MIS in the news (5)

We are pleased to see that our latest report has generated much interest in the week since the launch, with extensive media coverage and online discussion. Here are a few highlights.


A Channel News Asia news clip from 8 October 2021, including interviews with team member Ng Kok Hoe:


Ng Kok Hoe was also on MoneyFM to discuss what one of the radio hosts described as the “most talked about headline this week”. This includes some discussion of concerns raised by the Ministry of Finance.


The Straits Times has carried two op-eds (behind paywall) on the study. ‘What it means to live well in Singapore‘, by Terence Ho, reflects on the concepts of absolute and relative poverty:

Many goods and services provided by the market cater to what the bulk of the population can afford – for instance, casual restaurants have proliferated across suburban malls and residential estates, while hipster cafes are now common in many gentrified precincts in Singapore.

Social exclusion may arise when a child feels she cannot afford to join her friends for lunch at the mall after school, or when her classmates are comparing their holiday experiences abroad and she is left out of the conversation.

There are also social norms dictating the amounts people contribute to funerals or weddings, which impinge on an individual’s social respectability.

Enrichment classes speak to both social norms and social mobility. Notwithstanding the high quality of public education, many parents feel obliged to put their children through private tuition and enrichment programmes, which they view as necessary for their children to keep up or keep ahead.

The approach taken in the household budgets study, subjective as it may be, takes a crack at factoring in social norms and expectations which have a role in shaping social inclusion.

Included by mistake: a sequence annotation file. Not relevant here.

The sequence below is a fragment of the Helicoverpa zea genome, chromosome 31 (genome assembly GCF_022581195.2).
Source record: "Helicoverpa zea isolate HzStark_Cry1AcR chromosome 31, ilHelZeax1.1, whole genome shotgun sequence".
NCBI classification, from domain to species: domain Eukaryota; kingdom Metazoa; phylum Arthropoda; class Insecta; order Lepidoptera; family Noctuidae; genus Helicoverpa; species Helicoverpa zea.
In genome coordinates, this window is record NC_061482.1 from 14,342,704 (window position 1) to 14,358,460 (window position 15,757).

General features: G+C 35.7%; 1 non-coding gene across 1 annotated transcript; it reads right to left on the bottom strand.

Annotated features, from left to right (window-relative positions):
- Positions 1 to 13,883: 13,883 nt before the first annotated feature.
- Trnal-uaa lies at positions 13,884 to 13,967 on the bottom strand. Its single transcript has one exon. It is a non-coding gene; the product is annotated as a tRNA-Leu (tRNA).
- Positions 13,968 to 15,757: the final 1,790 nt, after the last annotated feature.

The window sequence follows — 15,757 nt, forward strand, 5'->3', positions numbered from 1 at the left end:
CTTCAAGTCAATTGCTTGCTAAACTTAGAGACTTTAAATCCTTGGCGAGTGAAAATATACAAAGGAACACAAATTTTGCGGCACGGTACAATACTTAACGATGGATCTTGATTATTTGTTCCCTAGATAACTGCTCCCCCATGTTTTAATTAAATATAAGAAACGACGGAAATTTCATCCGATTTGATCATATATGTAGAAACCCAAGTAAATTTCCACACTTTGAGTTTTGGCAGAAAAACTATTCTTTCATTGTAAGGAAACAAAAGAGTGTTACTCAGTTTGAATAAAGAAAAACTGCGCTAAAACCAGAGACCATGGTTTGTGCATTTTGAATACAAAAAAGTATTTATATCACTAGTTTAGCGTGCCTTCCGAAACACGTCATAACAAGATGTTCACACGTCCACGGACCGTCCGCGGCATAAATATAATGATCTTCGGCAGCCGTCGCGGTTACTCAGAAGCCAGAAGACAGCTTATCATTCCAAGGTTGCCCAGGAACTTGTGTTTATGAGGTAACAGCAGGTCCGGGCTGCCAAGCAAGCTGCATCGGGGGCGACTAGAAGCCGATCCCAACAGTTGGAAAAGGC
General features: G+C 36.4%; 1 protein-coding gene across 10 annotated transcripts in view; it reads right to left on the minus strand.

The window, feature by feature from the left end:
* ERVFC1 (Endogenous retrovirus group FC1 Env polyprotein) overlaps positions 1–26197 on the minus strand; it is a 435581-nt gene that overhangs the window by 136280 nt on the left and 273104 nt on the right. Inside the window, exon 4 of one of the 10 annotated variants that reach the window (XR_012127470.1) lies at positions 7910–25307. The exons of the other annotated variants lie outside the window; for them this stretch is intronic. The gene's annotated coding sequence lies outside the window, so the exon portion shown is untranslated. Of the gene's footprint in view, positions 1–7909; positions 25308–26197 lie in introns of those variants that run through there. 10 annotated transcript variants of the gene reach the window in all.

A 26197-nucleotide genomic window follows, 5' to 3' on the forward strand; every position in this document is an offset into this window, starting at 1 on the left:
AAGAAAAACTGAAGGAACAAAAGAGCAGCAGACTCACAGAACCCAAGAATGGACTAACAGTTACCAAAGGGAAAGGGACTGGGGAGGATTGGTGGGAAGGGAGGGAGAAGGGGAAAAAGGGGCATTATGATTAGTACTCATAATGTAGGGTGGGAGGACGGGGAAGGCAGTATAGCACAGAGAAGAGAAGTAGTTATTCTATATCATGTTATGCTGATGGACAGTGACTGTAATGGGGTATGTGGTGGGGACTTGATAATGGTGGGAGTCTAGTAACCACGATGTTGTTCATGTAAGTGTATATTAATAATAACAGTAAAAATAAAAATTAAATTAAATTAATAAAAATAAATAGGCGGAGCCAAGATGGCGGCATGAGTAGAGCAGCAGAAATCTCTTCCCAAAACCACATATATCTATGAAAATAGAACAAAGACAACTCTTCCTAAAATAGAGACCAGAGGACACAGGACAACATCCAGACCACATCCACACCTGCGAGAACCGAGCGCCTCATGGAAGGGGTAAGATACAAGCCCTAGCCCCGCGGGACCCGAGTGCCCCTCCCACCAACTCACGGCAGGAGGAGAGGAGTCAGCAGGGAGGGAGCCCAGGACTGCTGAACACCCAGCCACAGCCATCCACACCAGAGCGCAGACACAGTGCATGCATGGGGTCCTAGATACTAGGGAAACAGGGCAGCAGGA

The second op-ed (paywall) was written by MIS team members Teo You Yenn and Ng Kok Hoe. In it we explore the nature of the focus group discussions in more detail, highlighting the dynamics of the deliberations and how we observed groups come to consensus despite variations in their own experiences:

Over these four years, we have learnt from our participants that everyone living in Singapore today has needs for housing, food and clothing, opportunities for education, employment and work-life balance, as well as access to healthcare. Everyone needs a sense of belonging, respect, security and independence. Every person needs choices to participate in social activities, and the freedom to engage in one’s cultural and religious practices.

We have learnt from them too that they know not everyone in Singapore today is meeting these needs to the same degree. This does not lead anyone to say that any of these are therefore not needs; that only those who can afford it deserve belonging, respect, security and independence; that some children should have paid tuition suited to their needs and other children will just have to accept whatever they can get from charity.

In spending time and energy to share their experiences and insights with us, our participants have put in our hands the responsibility of putting this question on the table: If ordinary people can see and express that there are universal needs, that there is a baseline below which no one should fall, what will we do collectively to make sure all members of our society meet these basic needs?


More media: